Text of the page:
You Could Take Home Our Homestead Shack!

We are auctioning off our homestead shack! With no place to store this amazing piece, it can be yours! The auction is open from February 22 – March 2, closing at 10am. This auction is a blind auction, so make your bids accordingly! The homestead shack is valued at around $3000. Place your bid using the form at the bottom of the page.

If you made it to Frost Regina’s Downtown Hub back in January, or joined us for our presentation of “The Robinson Homestead” lecture, you likely would have seen our homestead shack. The structure is a replica of the original homestead shack built by brothers John and Frank Robinson, using only 1910s-era tools, in honour of their grandparents.

Our incredible volunteers, under the direction of John and Frank, built this replica (using power tools) in just one day! John is an architectural designer, and owner of Robinson Residential in Regina.

Now that Frost is finished, we are auctioning off the homestead shack! This 8 x 10 building would make a fantastic shed, backyard office or hobby-house, or a bunkhouse! The roof of the shack is made of weatherproof, asphalt roll roofing. Eventually, it’s suggested that the shed would have tar paper and/or siding of some kind. (If you have any questions, you can reach us at

The proceeds from the auction will go towards Heritage Regina’s programming and operations. This is used for events such as our winter lecture series and summer walking tours, pop-up exhibits (like this homestead shack!), research and advocacy on behalf of heritage spaces in Regina, and more.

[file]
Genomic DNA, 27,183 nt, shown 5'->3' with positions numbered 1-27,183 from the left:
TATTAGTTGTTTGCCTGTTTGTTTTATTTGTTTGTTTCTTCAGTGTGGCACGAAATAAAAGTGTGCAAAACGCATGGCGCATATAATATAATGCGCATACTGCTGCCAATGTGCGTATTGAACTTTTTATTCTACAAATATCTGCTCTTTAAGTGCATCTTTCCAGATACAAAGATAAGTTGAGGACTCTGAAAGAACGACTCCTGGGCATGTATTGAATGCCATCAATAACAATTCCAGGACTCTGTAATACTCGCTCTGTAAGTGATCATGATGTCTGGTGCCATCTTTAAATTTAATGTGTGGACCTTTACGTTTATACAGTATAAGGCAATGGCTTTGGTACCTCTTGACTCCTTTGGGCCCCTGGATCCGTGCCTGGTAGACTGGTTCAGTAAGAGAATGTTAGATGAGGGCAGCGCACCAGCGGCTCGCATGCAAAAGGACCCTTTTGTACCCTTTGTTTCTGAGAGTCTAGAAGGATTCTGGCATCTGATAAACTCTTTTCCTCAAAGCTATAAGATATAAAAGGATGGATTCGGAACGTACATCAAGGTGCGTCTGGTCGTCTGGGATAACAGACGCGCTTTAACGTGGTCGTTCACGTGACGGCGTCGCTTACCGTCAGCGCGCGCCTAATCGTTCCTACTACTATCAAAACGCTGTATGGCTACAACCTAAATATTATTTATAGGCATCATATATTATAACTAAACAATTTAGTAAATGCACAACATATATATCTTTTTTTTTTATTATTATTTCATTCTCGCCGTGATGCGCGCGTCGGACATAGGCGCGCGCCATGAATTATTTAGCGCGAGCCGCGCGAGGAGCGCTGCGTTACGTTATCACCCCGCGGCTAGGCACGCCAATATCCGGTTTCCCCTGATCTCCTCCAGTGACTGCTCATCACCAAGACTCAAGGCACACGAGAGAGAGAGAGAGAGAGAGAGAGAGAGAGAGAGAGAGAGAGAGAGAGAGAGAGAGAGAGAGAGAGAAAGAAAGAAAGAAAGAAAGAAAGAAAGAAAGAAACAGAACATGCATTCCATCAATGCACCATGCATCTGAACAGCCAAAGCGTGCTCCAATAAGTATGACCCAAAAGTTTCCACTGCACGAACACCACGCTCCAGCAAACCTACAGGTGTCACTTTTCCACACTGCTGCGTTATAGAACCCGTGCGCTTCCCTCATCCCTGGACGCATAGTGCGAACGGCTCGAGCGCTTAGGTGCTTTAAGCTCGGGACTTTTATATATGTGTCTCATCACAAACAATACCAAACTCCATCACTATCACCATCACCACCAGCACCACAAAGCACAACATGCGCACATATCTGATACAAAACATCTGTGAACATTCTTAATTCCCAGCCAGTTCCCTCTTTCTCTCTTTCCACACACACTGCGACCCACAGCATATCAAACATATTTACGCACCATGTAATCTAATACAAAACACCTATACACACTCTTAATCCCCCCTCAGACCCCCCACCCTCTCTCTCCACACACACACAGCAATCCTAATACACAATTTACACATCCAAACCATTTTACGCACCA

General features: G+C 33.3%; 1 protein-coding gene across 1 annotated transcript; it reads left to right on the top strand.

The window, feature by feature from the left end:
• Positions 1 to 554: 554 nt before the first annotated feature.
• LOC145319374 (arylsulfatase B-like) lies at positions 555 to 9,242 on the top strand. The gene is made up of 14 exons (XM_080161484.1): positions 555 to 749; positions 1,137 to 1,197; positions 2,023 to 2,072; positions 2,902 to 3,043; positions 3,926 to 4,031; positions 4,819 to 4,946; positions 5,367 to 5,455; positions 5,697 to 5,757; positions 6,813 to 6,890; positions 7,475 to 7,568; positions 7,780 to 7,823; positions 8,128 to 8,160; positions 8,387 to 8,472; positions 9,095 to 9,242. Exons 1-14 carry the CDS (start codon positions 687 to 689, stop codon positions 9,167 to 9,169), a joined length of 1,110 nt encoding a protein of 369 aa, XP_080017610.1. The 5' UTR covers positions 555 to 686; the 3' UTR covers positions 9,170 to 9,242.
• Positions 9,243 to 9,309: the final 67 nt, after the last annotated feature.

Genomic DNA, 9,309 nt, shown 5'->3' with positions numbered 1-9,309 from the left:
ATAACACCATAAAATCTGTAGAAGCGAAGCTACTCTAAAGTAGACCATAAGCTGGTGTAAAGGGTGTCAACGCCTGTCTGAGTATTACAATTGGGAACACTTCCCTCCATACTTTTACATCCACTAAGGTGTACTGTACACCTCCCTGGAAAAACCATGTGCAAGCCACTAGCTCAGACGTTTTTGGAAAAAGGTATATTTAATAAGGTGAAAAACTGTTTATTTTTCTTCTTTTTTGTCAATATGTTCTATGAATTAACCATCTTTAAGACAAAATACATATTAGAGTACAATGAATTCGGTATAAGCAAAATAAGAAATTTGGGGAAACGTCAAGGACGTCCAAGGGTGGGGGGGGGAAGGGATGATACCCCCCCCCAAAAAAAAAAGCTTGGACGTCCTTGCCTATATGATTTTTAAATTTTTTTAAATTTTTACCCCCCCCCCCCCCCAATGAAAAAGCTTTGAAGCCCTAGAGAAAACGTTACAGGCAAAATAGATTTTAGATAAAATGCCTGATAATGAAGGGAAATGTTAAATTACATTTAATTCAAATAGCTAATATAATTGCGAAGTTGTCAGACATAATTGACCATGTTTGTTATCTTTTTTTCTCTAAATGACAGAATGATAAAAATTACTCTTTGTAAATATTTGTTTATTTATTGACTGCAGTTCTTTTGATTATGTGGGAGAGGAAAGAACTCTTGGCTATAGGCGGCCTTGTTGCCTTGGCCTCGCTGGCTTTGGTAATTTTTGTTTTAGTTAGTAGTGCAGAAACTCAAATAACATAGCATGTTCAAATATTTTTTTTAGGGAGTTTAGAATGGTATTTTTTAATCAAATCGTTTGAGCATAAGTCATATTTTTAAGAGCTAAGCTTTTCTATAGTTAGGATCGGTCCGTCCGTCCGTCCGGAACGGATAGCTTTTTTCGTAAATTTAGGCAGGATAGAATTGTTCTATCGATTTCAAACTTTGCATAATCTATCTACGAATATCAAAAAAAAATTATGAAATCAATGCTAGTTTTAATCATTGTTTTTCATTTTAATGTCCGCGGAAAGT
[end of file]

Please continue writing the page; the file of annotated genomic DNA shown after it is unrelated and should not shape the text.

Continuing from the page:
Submit Your Bid

  • Note that this is a blind auction - please make your bid accordingly.
    By submitting your bid, you are agreeing to pay your submitted amount to Heritage Regina within one week of bid acceptance if chosen as the highest bid, and understand that you will be required to arrange for relocating the shack from its current location. All bids are placed for the shack in its current condition, and Heritage Regina is released from all liabilities concerning the structure once payment is made.

Regina’s First Cross-Country Air Service

A newspaper clipping with the heading "Trans-Canada Airlines' Services from Regina Airport, with a photo of an aircraft cabin, a TCA plane, and the schedule.

A Leader-Post ad from February 1940 advertising TCA’s new service to the Queen City.

By Tom Fuzesy

Sunday, April 2, 1939: It is a chilly night, just after midnight. Trans-Canada Airlines (TCA) flight 2 pierces the night sky and lands at the Regina Municipal Airport, arriving after a two-hour flight from Lethbridge. The aircraft is a 10-passenger Lockheed Electra 10A on its eastbound flight across Canada, from Vancouver to Montreal. It is the very first cross-country passenger flight ever to service the Queen City.